Gaziulusoy suggested that companies implement a shadow-track strategy, a transition strategy where they simultaneously operate in their usual area of business but also invest time and money for new innovation areas. Gaziulusoy urged companies to boldly step away from their reactive role and reach for a more profound transformation.

Dr. Idil Gaziulusoy’s presentation slide “Strategic and Creative Foresight”

Panelists were asked for examples of companies that were engaging in truly sustainable innovation. In general, micro-enterprises were mentioned to be the leaders in the field as they have the ability to find their niche and ask the question: “How can we do business differently“. A local Helsinki zero-waste-restaurant Nolla, was mentioned as an example of this.

Needless to say, more established companies have a different strategy than micro-enterprises. Antila mentioned that the burden of old traditions might be a reason for older, more established companies to be held back. Change is happening, but still slowly.

Collaboration is key

Gaziulusoy encouraged companies to push the boundaries of doing business by engaging policy makers and collaborating with researchers, stakeholders and even competitors.

Antila emphasized the role of universities in making change happen as they commonly have the resources for basic research in different topics and by working together with companies, they could reach even more concrete ideas.

The key is the change in mindset and values, and the overall signal to the public should be “We don’t cater to mindless consumption”. Showing that more determined businesses are ready for the challenge, is both a competitive advantage but also the only way forward.

For more inspiration:

  • Story of Nolla, a Helsinki-based zero waste restaurant
  • Design Club’s next event on 23.9.2020: Creative practices for transformational Futures
  • B-corps, list of businesses that meet the highest standards of verified social and environmental performance
  • Designs for a Cooler Planet Exhibition by Aalto University video:

From ego to eco

I participated on 27.8.2020 in an online event hosted by Reach Network. The online webinar focused on the importance of life centered design, sustainability and ecosystem. The panel discussion consisted of Reach Network’s four design research experts: Bas Raijmakers from STBY in UK, José de la O from delaO Design Studio in Mexico, Rikke Ulk from Antropologerne in Denmark and Babitha George from Quicksand in India.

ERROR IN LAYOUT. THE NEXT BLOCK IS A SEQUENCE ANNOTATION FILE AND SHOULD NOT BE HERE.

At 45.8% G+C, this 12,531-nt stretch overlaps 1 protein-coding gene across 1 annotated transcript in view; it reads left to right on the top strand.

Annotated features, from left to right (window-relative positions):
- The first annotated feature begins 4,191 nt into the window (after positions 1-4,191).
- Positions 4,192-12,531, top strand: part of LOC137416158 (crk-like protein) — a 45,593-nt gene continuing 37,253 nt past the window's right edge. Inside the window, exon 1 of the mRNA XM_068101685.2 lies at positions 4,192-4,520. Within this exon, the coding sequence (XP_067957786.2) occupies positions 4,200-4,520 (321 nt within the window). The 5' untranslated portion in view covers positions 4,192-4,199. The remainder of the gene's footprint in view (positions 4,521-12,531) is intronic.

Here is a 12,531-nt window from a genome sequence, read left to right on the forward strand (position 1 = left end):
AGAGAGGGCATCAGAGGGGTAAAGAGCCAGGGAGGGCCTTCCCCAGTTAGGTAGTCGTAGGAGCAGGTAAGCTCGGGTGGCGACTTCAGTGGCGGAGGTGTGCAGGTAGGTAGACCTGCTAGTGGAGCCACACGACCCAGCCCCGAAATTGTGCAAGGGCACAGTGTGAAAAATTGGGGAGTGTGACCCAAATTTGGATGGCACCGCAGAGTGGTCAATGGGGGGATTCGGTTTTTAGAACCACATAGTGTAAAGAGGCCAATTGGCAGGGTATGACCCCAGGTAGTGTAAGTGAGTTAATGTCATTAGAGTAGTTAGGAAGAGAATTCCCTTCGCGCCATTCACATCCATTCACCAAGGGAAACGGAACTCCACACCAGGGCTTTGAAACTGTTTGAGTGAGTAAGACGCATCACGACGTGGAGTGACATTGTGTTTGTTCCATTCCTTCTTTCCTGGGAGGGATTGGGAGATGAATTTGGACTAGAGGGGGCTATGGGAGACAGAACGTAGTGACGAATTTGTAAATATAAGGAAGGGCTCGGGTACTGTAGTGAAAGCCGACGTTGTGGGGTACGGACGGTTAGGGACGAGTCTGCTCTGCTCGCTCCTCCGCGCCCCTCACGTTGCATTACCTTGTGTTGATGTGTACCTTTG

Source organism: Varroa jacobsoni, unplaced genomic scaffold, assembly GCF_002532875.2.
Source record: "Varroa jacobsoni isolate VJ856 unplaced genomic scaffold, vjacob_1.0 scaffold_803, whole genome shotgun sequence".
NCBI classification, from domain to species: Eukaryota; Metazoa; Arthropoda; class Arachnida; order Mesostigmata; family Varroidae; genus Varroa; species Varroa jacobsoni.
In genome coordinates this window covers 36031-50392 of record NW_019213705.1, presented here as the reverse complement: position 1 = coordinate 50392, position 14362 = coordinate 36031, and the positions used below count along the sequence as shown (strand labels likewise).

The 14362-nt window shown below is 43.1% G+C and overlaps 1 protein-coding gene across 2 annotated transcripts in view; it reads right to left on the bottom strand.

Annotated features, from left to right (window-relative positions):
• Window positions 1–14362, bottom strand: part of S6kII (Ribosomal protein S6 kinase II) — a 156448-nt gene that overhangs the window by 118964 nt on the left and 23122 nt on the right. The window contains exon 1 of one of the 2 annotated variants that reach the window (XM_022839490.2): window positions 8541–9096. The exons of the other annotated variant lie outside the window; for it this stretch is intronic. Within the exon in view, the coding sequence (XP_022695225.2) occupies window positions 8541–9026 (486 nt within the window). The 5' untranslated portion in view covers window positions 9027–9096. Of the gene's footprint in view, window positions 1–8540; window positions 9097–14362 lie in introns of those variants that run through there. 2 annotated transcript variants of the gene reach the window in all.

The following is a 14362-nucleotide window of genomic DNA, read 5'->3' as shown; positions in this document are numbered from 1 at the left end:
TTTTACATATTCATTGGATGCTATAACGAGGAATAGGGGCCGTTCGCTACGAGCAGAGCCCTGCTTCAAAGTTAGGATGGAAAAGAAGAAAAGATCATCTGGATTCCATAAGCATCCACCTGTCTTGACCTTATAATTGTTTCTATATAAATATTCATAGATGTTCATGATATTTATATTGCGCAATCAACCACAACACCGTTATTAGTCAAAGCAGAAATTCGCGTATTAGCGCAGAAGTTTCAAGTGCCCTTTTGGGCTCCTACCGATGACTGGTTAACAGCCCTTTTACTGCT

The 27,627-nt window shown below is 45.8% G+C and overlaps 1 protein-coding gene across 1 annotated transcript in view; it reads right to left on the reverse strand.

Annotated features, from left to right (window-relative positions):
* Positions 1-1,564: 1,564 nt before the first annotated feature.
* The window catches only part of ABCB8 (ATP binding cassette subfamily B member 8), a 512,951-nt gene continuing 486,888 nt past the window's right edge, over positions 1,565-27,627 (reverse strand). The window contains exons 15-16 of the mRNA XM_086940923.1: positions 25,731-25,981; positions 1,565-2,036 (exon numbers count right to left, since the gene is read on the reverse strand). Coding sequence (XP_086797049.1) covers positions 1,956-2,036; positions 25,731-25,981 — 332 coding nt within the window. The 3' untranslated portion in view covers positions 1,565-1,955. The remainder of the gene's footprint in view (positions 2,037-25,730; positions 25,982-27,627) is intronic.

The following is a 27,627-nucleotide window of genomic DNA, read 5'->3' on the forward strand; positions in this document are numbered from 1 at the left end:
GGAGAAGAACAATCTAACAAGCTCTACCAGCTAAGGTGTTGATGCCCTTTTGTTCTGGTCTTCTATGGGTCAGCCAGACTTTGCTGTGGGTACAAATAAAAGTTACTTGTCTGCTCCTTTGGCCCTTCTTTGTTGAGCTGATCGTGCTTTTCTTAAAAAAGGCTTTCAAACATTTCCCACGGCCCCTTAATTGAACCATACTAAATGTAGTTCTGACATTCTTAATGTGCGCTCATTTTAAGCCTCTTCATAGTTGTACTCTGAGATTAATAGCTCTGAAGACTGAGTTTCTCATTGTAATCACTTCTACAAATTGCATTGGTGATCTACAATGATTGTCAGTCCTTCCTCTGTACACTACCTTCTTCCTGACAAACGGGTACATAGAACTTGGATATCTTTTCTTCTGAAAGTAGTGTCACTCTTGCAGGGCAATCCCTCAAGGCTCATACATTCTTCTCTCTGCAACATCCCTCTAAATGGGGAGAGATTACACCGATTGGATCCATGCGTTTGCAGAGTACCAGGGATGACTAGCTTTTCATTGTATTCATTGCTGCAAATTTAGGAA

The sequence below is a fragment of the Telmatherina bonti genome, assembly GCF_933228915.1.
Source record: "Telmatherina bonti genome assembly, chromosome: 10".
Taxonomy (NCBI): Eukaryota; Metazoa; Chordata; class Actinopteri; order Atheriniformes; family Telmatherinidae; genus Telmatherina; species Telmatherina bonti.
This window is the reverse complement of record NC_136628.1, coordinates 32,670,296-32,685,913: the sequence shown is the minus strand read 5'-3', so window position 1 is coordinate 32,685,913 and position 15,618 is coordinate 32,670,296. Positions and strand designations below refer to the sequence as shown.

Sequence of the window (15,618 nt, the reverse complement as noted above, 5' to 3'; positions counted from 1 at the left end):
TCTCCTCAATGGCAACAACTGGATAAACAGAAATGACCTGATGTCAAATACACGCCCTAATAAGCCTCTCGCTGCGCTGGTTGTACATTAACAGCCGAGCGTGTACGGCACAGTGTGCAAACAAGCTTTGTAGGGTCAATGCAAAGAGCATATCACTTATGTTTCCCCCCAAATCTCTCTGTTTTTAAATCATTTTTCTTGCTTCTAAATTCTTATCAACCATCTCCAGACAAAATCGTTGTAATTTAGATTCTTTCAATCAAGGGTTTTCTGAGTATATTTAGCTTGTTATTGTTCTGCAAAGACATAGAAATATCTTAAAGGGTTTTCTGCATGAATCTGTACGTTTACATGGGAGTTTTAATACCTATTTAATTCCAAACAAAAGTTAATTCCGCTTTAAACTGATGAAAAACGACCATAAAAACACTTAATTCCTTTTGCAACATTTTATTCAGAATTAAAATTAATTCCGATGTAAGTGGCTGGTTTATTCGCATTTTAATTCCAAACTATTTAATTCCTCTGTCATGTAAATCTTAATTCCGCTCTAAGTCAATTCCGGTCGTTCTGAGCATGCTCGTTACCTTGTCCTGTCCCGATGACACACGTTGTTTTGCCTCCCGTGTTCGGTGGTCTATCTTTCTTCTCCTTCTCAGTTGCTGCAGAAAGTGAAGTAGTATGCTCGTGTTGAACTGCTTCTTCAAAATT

Photo from Unsplash

The resources of the planet aren’t endless and crises like climate change have changed design thinking from individual to ecosystem. It’s a shift in thinking: from not only focusing on how people can benefit to how the entire ecosystem can.

The event focused on the importance of looking beyond having the human in the middle of design and focusing more on the ecosystems that we largely depend on.

Shifting between the levels

The panelists discussed the complexity of the issue and the multiple levels that must be taken into consideration with life centered design. Rikke Ulk talked about shifting through individual levels, social levels and organizational levels, and understanding everything in between.

“The way we have been thinking about sustainability has been rather limited by not acknowledging all these levels. Especially in industrial design it’s been really focused on optimizing things and making everything more efficient but what we have forgotten is to look at how it all adds up.” – Bas Raijmakers from STBY

The designer mindset should be switched from “we have a problem that needs solving” to “how can we make better decisions for a sustainable future”.

Photo from Unsplash

The challenges